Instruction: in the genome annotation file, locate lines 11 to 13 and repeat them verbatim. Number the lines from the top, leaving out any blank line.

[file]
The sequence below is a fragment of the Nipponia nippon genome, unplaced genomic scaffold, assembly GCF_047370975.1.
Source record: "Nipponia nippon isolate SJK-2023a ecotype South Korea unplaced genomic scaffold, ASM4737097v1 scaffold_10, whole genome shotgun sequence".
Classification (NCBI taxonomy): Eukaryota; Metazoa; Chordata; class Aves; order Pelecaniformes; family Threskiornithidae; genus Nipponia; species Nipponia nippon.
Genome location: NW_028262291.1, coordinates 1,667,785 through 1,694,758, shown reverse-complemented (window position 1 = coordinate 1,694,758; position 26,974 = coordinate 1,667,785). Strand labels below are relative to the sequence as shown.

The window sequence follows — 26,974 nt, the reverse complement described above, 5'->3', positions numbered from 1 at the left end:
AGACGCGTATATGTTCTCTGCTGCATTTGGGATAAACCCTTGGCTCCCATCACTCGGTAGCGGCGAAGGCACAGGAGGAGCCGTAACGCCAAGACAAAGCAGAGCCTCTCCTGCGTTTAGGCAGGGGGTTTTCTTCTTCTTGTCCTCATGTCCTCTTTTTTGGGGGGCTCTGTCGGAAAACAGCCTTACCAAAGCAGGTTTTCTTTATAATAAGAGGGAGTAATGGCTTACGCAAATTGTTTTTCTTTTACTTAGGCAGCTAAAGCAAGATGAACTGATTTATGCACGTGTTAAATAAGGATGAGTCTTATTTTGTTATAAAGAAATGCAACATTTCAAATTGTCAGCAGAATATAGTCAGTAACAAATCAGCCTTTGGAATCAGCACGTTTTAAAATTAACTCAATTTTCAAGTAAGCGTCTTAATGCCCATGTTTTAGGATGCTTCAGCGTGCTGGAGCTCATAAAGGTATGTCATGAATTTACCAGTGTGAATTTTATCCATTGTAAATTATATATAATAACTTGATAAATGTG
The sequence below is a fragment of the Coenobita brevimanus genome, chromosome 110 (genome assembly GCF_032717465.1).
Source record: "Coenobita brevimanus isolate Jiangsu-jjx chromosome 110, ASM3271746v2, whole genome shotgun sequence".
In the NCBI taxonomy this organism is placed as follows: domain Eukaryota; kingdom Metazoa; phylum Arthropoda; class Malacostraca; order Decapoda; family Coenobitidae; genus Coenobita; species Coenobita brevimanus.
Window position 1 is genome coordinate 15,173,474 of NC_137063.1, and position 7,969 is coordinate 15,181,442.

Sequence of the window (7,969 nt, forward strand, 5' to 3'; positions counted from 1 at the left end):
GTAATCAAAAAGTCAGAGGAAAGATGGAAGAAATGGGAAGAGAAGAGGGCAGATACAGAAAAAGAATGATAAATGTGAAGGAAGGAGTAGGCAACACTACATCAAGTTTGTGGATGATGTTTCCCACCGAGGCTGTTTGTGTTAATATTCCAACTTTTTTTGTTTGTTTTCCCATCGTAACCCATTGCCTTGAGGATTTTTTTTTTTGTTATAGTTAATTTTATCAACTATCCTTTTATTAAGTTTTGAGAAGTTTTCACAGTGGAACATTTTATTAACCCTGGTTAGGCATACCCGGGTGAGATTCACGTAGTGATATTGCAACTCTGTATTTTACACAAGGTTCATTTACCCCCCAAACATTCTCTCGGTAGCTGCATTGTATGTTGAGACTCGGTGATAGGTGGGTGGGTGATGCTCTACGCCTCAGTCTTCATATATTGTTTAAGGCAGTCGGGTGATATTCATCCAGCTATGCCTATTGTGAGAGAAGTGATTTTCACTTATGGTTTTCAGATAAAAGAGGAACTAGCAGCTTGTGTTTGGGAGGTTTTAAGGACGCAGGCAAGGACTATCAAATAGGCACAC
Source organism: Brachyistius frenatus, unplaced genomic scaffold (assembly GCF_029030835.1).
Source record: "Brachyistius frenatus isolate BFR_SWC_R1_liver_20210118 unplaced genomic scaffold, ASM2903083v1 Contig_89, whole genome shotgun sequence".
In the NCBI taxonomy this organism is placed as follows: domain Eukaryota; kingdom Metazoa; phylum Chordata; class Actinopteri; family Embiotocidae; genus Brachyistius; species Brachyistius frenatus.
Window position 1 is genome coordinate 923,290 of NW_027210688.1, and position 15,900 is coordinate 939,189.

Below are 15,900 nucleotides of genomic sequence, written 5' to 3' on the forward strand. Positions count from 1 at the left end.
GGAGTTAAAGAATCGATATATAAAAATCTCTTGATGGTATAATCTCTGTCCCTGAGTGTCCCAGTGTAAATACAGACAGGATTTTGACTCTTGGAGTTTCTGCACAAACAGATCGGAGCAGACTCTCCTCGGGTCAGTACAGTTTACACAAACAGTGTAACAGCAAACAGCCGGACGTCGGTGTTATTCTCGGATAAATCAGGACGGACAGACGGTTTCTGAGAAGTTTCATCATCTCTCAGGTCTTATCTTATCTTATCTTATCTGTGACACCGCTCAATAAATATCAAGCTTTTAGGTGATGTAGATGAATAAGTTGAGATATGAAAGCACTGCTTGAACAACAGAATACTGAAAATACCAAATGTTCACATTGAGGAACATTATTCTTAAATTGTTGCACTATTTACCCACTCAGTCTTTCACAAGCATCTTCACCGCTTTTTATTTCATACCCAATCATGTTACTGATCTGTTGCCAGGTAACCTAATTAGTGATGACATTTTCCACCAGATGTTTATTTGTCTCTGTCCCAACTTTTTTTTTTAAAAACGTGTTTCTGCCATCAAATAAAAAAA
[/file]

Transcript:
Sequence of the window (7,969 nt, forward strand, 5' to 3'; positions counted from 1 at the left end):
GTAATCAAAAAGTCAGAGGAAAGATGGAAGAAATGGGAAGAGAAGAGGGCAGATACAGAAAAAGAATGATAAATGTGAAGGAAGGAGTAGGCAACACTACATCAAGTTTGTGGATGATGTTTCCCACCGAGGCTGTTTGTGTTAATATTCCAACTTTTTTTGTTTGTTTTCCCATCGTAACCCATTGCCTTGAGGATTTTTTTTTTTGTTATAGTTAATTTTATCAACTATCCTTTTATTAAGTTTTGAGAAGTTTTCACAGTGGAACATTTTATTAACCCTGGTTAGGCATACCCGGGTGAGATTCACGTAGTGATATTGCAACTCTGTATTTTACACAAGGTTCATTTACCCCCCAAACATTCTCTCGGTAGCTGCATTGTATGTTGAGACTCGGTGATAGGTGGGTGGGTGATGCTCTACGCCTCAGTCTTCATATATTGTTTAAGGCAGTCGGGTGATATTCATCCAGCTATGCCTATTGTGAGAGAAGTGATTTTCACTTATGGTTTTCAGATAAAAGAGGAACTAGCAGCTTGTGTTTGGGAGGTTTTAAGGACGCAGGCAAGGACTATCAAATAGGCACAC
Source organism: Brachyistius frenatus, unplaced genomic scaffold (assembly GCF_029030835.1).